Forbes India 15th Anniversary Special

Asia's biggest business dynasties

Business dynasties that hold regional sway with their sprawling, cross-border empires

Published: Nov 3, 2015 06:02:38 AM IST
Updated: Oct 28, 2015 05:53:17 PM IST
Asia's biggest business dynasties
Samsung founder Lee Byung-Chull during a meeting with new employees

Family is at the core of many of Asia’s biggest and most far-flung conglomerates and some of its best-known brands. Perhaps no clan better illustrates this than the Lees of Samsung Group, whose 2014 revenues were equivalent to 22 percent of South Korea’s GDP. While few dominate to such an extent, many business dynasties hold wide regional sway with their sprawling, cross-border empires.

To recognise this prominence, and also as a nod to the succession and operational challenges, Forbes has compiled its first list of the 50 Richest Families in Asia. To qualify, a family’s wealth and participation in building that fortune has to extend at least three generations. Thus some of the region’s biggest patriarchal positions, such as the one originated by Hong Kong’s Li Ka-shing, are absent in this inaugural ranking. Though Li’s sons are active in business, no grandchildren have yet taken serious roles.

While most on our list have kept their flock together over generations, the 50 also includes those who’ve gone separate ways in business or are entirely estranged. For example, India’s Ambani family combines the wealth of brothers Mukesh and Anil, who inherited most of their father’s fortune on his death in 2002 but opted to do business (and much else) separately. Indians hold 14 of the 50 spots, easily the most from any jurisdiction.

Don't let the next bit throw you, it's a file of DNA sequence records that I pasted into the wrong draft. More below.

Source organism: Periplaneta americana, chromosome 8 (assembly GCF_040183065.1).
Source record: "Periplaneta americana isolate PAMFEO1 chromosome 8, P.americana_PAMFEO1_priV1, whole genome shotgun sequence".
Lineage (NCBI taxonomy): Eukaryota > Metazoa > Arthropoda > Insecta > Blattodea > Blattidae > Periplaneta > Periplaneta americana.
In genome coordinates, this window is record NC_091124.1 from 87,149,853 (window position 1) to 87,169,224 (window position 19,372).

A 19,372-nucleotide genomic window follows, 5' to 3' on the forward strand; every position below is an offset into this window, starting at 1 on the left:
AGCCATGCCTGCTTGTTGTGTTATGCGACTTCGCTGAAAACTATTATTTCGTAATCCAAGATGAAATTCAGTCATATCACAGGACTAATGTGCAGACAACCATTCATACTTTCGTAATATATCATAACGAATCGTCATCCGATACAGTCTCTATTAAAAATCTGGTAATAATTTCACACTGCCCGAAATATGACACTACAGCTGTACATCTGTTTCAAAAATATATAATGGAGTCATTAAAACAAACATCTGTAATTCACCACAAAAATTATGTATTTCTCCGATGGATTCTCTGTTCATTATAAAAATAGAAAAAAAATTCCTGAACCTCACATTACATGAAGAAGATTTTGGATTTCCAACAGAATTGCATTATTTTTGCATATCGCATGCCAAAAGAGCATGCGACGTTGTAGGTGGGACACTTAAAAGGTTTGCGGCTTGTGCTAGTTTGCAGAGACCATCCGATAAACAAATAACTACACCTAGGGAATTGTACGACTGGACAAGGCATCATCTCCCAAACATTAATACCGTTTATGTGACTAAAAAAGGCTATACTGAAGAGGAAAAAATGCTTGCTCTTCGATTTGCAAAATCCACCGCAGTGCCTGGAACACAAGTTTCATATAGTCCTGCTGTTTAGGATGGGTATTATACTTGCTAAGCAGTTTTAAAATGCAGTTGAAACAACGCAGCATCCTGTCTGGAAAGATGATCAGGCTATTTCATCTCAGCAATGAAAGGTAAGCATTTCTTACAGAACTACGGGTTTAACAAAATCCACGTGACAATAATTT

To compile the list, we sifted through information on 500-plus families and valued dozens. In the end, a $2.9 billion net worth was needed to qualify. The valuations are based on stock prices and exchange rates on September 25. Many of the family businesses are publicly traded, and although the families may retain control, they are still answerable to outside shareholders. Some, such as India’s Burmans, profiled on page 116, have brought in professional managers, but generational handoffs can sometimes still be an issue.

Nearly half of the richest families in Asia are of Chinese descent, yet none of the inaugural 50 is based in the mainland, where conglomerates are young, run by the first generation able to muster billions of dollars in wealth in an open economy. There and elsewhere the challenge will be to keep wealth in the family while also keeping it growing.

Click here to see the full list of Asia's Richest Families


(This story appears in the 13 November, 2015 issue of Forbes India. To visit our Archives, click here.)

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